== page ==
Thus we find the Almighty, whether he visits us in tempests, or smiles upon us in serenity, is alike the Father and Benefactor of the creation; and every time we hear the winds blow over our heads let us acknowledge his goodness, and reflect with gratitude on the wisdom of his government. The Lord taketh the winds from the four corners of Heaven, and bringeth them from the extremities of the earth; he marketh out the paths through which they should proceed, regulates their boundaries, and bids them to cease when they have fulfilled his purpose. Why then should we fear or be troubled when his messengers execute his commands? Though the tempest should howl around me, the earth tremble, the rocks be rent in twain, and darkness obscure the face of nature, I will not be disturbed, neither will I be terrified; but I will put my trust in the Lord, and rest my cares upon the bosom of Him who rules and governs the universe, who directeth the winds, and pointeth out to the stars their course.
SOMETIMES in winter, and towards the vernal equinox, we observe in the heavens a sort of transparent, luminous, and diversely coloured clouds. A brilliant light appears from the north, which is gradually communicated to the other clouds, till at length rays of pale light shoot from these northern clouds towards the zenith. This aerial phenomenon, called Northern Lights, or Aurora Borealis, may be classed amongst those natural effects the true cause of which we do not exactly know. Some naturalists have supposed it to be a magnetic matter, which, accumulating towards the north, becomes luminous. Others with greater probability, suppose it to be occasioned by the rays of light falling on clouds or mist, and thence reflected.
The uncertainty in which we are with respect to the cause of this phenomenon may be made useful to us. How many things do we not see in the heavens and on the earth which the greatest philosophers cannot explain? This ought to render us humble, and check that pride which is continually raising us in our own estimation, and teach us that many very inconsiderable things often confound the wisest amongst us in their investigations, and elude their most attentive research. There are innumerable objects that we acknowledge are arranged with wisdom, and perform the most useful offices, with whose true principles, end, and catenation with the material world, we are unacquainted. Happily this ignorance does not always affect our happiness; for though we cannot exactly determine the cause of the Aurora Borealis, our peace of mind is not therefore destroyed, nor our comforts diminished. And however ignorant we may be of that and much more, we are yet so far favoured as to know that all the phenomena of the physical as well as of the intellectual world proceed from an all-ruling Providence, which governs the universe with wisdom, and directs it with harmony and love. Those who rightly feel this truth will have sufficient cause to bless and to adore the Almighty, as well as objects enough to engage their attention and exercise their faculties during their short passage through this life.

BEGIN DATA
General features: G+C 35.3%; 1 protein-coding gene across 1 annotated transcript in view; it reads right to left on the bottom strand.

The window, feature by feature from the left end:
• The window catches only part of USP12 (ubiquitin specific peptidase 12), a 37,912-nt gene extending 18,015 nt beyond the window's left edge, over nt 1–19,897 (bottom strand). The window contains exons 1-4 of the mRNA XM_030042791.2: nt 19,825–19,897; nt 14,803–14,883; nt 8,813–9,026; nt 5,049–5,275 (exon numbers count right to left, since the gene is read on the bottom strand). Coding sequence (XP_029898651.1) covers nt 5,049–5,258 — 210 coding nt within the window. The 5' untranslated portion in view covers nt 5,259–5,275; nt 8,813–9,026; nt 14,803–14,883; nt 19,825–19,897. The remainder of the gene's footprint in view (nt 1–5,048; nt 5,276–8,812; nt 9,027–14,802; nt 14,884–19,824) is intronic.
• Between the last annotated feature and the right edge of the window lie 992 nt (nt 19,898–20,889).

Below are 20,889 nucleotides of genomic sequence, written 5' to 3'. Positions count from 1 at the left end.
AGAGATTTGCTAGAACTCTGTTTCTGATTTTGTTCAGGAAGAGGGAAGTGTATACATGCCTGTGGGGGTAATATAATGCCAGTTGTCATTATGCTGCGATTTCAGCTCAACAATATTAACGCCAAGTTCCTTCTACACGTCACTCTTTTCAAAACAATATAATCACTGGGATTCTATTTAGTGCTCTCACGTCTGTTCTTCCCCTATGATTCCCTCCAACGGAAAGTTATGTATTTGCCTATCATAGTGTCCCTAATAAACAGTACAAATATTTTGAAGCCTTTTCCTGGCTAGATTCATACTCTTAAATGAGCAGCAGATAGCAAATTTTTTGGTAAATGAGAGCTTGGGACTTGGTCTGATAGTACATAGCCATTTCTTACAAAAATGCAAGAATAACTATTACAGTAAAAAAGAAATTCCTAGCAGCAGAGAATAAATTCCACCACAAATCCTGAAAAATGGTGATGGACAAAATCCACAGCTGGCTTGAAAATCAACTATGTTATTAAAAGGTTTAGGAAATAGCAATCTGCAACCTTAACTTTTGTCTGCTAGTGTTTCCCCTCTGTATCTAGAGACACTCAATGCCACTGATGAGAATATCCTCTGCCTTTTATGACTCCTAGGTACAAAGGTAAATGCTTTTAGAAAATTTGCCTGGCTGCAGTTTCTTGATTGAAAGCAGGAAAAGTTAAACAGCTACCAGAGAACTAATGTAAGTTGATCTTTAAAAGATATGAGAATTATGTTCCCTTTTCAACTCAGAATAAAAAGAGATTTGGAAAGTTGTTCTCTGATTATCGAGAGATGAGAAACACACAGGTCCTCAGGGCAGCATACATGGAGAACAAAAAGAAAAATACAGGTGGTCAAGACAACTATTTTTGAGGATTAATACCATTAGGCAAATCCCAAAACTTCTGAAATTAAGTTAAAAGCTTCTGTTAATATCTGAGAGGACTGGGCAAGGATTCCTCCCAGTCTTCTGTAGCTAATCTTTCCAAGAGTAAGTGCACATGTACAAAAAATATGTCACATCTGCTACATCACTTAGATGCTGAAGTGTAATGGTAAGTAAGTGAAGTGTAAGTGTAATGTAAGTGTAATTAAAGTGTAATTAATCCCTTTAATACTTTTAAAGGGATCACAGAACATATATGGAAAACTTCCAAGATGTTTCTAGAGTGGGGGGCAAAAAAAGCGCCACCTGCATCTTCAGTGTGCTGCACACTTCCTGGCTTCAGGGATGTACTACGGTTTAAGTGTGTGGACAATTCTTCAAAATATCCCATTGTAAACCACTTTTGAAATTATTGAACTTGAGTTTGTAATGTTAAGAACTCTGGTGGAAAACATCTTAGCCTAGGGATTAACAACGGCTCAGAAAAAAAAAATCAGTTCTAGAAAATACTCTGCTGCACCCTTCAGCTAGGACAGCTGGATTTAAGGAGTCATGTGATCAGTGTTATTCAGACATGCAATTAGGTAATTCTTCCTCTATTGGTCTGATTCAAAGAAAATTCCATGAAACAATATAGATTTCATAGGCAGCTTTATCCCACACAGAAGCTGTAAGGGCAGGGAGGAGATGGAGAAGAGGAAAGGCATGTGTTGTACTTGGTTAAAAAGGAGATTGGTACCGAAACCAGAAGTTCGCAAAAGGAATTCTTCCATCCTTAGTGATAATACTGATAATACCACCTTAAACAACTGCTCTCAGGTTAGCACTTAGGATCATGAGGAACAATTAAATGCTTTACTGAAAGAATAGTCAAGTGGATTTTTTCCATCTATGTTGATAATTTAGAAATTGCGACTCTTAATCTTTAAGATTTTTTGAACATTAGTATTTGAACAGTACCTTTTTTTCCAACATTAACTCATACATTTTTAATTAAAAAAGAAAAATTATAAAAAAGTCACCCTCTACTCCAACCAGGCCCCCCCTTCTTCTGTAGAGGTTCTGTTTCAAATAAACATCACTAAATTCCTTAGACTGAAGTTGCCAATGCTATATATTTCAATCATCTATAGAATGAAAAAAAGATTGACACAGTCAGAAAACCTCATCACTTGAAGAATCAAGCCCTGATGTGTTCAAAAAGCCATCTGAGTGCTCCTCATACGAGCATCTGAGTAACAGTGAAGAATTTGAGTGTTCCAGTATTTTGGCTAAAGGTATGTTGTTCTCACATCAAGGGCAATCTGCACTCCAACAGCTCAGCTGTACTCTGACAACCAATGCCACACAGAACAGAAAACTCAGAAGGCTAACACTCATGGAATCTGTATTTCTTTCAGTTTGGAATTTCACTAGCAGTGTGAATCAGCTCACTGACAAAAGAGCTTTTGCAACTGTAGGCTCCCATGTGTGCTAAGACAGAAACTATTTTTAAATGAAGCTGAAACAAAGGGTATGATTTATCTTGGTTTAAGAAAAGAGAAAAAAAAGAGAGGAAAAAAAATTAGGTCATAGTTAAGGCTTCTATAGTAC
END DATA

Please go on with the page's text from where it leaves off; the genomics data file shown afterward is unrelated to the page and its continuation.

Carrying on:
Let us be moreover thankful that we were not born in those ages when ignorance ruled and superstition triumphed; when, upon the appearance of such a phenomenon as we have just described, whole nations trembled and were thrown into consternation. This beautiful spectacle presented to their troubled imagination armies opposed to each other, and dreadful battles fought in the air; whence they prognosticated the greatest evils. The Aurora Borealis was to them the evil genius which proclaimed war, famine, and pestilence; and terror and dismay spread through the country.
Power of God displayed in the minutest Objects.
THE azure vault of heaven, the immensurability of space, the constellations in the firmament, the variety of creatures which inhabit the earth and fill the air and the waters, all display the glory and announce the infinite power of Almighty God. But it is not alone in the great objects of nature that we trace the wisdom of the Creator; it is equally conspicuous in the least of his works. A single grain of sand viewed through a glass which magnifies a million of times will excite the greatest astonishment; and who would not be surprised to discover that an insect lives within it Even in our own body we can discover objects inconceiv ably small and well deserving observation; every where on the surface of the body are innumerable pores, a very small part of which can be discovered by the naked eye. The epidermis resembles the scales of a fish, and it is calculated that a grain of sand will cover 250 of these scales, and that one of these scales, can cover 500 of the interstices or pores through which the insensible perspiration passes.
Have you ever considered the wonderful structure of the
The author very gravely asserts, that if you examine a crumb of mouldy bread through a glass which magnifies some millions of times, you will discover a thick, forest of fruit-bearing trees, whose branches, leaves, and fruit, may be easily distinguished!'E.